Why I Don't Fear Predatory Pricing

by Don Boudreaux on July 12, 2007

in Antitrust

My recent posts (here and here) on antitrust matters brings this question, by e-mail, from someone named Rhonda: "How can you be sure that dominant firms like Whole Foods do not use their privileged position to underprice their weaker rivals.  It seems to me this tactic is used often."

Here’s an article that I wrote several years ago (with Jim Gattuso) explaining my reasons why I never worry that so-called "predatory pricing" will ever lead to consumer harm.  (The article is rather long; the germane part of it is the section entitled "The Economics of Predation.")

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{ 17 comments }

Bret July 12, 2007 at 3:25 pm

Whereas I agree that predatory pricing is extremely rare and that the government should not bother intervening, I think the analysis in "The Economics of Predation" is incorrect in certain cases. In certain industries, it is NOT true that the assets of the bankrupt are not destroyed. For example, if a California citrus grower goes bankrupt and doesn't water his trees (happens fairly often), the trees die in short order. It takes many years and a substantial investment to replant and begin producing citrus again.

If there were widespread bankruptcies due to foreign dumping, the foreign entities would, in theory, have plenty of time to recoup the loses incurred during the predatory pricing period.

shawn July 12, 2007 at 3:47 pm

…if the trees die in short order w/o water, we shouldn't be growing trees there in the first place, because the microclimate can't sustain those trees.

We, in Florida, don't need to beat ourselves up much to grow citrus trees w/o water (once they're established trees)…except in relatively rare droughts. The trees may suffer w/o pruning/harvesting for a season or two, but I'm pretty sure they wouldn't become firewood.

Swimmy July 12, 2007 at 4:29 pm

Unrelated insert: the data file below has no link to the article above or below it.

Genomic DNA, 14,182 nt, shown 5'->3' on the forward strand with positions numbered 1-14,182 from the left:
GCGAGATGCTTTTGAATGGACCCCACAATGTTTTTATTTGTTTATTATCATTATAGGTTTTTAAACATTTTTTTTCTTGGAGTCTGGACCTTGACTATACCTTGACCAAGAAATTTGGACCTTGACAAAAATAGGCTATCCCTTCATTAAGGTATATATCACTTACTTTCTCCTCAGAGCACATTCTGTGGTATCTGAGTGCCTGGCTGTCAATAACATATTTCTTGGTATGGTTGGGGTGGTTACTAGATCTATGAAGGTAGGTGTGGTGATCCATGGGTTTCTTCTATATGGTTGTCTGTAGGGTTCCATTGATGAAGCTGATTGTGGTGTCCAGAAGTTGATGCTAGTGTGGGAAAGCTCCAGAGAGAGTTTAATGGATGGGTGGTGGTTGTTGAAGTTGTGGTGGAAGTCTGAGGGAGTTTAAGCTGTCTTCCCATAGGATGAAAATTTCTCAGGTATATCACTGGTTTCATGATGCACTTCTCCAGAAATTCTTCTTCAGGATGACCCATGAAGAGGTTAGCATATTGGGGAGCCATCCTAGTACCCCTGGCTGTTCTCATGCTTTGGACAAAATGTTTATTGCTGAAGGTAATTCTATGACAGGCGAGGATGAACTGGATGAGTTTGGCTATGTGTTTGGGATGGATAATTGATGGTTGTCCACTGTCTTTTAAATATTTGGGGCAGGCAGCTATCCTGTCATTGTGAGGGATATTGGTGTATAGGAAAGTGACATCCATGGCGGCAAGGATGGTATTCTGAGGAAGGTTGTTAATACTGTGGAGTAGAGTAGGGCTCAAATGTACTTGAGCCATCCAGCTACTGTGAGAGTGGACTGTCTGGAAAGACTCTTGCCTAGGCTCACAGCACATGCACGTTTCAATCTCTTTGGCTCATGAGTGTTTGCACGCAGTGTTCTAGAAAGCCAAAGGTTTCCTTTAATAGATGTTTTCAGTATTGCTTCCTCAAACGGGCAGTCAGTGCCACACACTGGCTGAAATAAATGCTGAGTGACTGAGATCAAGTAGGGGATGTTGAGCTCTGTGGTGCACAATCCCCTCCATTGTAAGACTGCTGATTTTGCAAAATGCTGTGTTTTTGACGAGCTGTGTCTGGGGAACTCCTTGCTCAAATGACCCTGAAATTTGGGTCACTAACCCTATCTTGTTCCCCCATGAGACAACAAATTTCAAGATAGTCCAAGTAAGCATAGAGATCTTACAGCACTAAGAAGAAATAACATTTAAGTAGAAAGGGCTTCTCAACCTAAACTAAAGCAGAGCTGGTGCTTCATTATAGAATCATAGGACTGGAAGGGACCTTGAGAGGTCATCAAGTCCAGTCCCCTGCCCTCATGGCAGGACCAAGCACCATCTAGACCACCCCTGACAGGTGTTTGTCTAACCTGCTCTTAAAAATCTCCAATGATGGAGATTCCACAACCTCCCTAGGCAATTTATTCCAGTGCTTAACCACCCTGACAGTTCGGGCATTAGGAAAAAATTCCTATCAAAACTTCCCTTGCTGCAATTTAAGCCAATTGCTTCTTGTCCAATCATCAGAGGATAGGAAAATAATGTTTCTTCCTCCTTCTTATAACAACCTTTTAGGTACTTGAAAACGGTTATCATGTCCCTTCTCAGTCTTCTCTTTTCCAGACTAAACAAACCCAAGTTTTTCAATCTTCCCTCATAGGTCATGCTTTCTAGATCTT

It's kind of funny how one of the most beneficial acts of competition–the lowering of prices–looks to a non-economist. Indeed, sellers try to undercut each other all the time, but not to the outcome your reader thinks.

Bret July 12, 2007 at 5:09 pm

Florida oranges are juice oranges. Dry climate oranges (California, Texas, Spain, Australia, etc.) are grown as table fruit. It's a completely different industry with limited overlap.

python July 12, 2007 at 5:23 pm

I am afraid of predatory anonymous disinformation :-)

See the Whole truth here (get it, "Whole" truth. Now that's a pun.)
http://biz.yahoo.com/ap/070712/whole_foods_online_comments.html?.v=2

shawn July 12, 2007 at 5:37 pm

Sorry bro…we sell plenty of table fruit oranges. Y'all have thicker-skinned, "prettier" oranges.

And, I'd bet, you've only got oranges because you get water subsidies.

I'm not arguing that there's a difference, and cali oranges "look" better…but maybe they shouldn't be being grown at all, and therefore this *particular* example of your point (though I take the point as valid, in general, and worth more thought) quibbling with Don's initial "capital is not destroyed in the prey's organization" could be discarded without throwing out the whole issue.

Atabrat July 12, 2007 at 5:57 pm

As a side note to the other part of the question, Whole Foods generally has a 3% profit margin, while most large grocery chains (and many of them now sell the same products as Whole Foods) generally have a 1% profit margin. It hardly seems as though they are underpricing anyone.

JohnDewey July 12, 2007 at 7:31 pm

Don, thanks for the link to your DOT comments.